Nobody has publicly announced that they've broken 1024-bit RSA (other than via implementation defects that can happen with any key size), but it's not out of the question. I can't find a recent estimate, but when RSA-768 was broken in 2009, the researchers estimated that RSA-1024 would be “about a thousand times harder” and that there was “little doubt about the feasibility by the year 2020 of a matrix required for a 1024-bit NFS factorization”. So 1024-bit RSA should certainly not be used to encrypt confidential data or to authenticate arbitrary entities.
However, DKIM is somewhat less demanding than most cryptography applications. Your adversary is not NSA, it's spammers and scammers. On the scale of how much money they make, the cost of breaking 1024-bit RSA would be totally prohibitive. Furthermore, the impact of a broken key is detectable and correctable: if someone manages to break a legitimate key and makes use of that, there will be emails bearing those traces. This may cause temporary harm, but the key can be revoked. In practice, it's a lot more likely that an adversary would impersonate a legitimate participant by exploiting some misconfiguration of the server than by breaking the cryptography.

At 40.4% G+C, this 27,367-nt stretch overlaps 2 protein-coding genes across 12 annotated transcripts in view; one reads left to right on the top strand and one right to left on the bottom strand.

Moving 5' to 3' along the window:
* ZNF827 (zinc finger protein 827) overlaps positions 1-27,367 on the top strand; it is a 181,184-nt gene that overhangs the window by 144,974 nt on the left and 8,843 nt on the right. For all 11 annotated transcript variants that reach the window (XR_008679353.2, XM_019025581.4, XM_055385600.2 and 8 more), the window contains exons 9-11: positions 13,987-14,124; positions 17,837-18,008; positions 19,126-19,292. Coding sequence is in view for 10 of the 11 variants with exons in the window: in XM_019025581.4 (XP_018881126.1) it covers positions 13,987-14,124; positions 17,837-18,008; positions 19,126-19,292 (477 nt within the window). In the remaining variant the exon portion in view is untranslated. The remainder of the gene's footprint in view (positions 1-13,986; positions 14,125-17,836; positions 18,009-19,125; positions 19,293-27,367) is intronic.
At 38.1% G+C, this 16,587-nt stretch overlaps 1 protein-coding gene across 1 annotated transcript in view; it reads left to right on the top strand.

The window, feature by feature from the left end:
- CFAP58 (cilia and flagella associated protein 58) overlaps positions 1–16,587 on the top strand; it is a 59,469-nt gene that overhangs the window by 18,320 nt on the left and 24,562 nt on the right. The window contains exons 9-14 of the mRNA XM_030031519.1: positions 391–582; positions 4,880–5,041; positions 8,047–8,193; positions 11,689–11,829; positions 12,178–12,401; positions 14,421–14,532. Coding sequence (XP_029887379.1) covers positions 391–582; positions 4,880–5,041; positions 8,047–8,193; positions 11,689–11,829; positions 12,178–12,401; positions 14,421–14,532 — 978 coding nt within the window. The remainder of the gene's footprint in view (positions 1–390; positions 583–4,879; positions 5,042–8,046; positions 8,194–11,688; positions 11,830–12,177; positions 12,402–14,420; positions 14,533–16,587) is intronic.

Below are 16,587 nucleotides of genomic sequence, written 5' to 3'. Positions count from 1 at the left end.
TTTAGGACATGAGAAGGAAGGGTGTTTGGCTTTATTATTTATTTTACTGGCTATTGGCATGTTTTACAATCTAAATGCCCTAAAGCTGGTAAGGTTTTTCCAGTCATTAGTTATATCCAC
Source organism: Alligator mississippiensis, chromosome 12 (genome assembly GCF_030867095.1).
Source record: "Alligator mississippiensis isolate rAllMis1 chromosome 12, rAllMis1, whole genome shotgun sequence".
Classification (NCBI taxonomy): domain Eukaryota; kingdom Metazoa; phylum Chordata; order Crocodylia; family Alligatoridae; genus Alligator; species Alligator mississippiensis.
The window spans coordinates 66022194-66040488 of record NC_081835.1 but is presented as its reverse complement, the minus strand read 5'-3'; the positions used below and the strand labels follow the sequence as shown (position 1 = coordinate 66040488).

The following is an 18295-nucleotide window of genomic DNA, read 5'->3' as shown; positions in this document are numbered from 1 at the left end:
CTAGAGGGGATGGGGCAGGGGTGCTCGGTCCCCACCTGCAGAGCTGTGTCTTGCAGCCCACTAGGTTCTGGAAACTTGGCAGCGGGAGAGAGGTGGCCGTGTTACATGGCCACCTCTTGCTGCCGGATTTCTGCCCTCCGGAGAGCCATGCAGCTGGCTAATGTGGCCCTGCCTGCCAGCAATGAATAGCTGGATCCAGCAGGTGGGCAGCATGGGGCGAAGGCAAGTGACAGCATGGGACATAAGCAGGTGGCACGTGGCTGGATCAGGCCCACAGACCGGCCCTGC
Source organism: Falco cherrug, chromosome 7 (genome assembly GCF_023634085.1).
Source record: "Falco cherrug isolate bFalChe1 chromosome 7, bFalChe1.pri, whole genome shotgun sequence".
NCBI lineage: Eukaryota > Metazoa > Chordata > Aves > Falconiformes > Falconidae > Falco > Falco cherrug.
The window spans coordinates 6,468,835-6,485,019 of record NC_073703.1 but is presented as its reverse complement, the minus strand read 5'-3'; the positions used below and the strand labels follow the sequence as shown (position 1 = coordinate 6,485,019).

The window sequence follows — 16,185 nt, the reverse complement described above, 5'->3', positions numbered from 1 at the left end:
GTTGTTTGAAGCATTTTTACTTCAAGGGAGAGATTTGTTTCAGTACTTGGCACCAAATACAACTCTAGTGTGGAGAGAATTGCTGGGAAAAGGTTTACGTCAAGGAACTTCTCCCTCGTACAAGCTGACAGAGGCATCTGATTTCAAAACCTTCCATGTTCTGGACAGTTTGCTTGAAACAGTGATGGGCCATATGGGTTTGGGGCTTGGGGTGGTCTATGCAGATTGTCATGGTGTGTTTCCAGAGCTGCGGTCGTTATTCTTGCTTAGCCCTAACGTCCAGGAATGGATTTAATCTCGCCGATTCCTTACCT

So 1024-bit RSA is fine for DKIM at the moment. However, attacks only ever get better. It's possible than an improvement to factoring techniques will make it slightly easier to break RSA, and will bring 1024-bit RSA from “NSA can break it if they really want” to “$10k on AWS”. So you should have an upgrade path ready, which you should always have when it comes to cryptography anyway. You should make sure that your system accepts 2048-bit keys, but it's ok to use a 1024-bit key for now.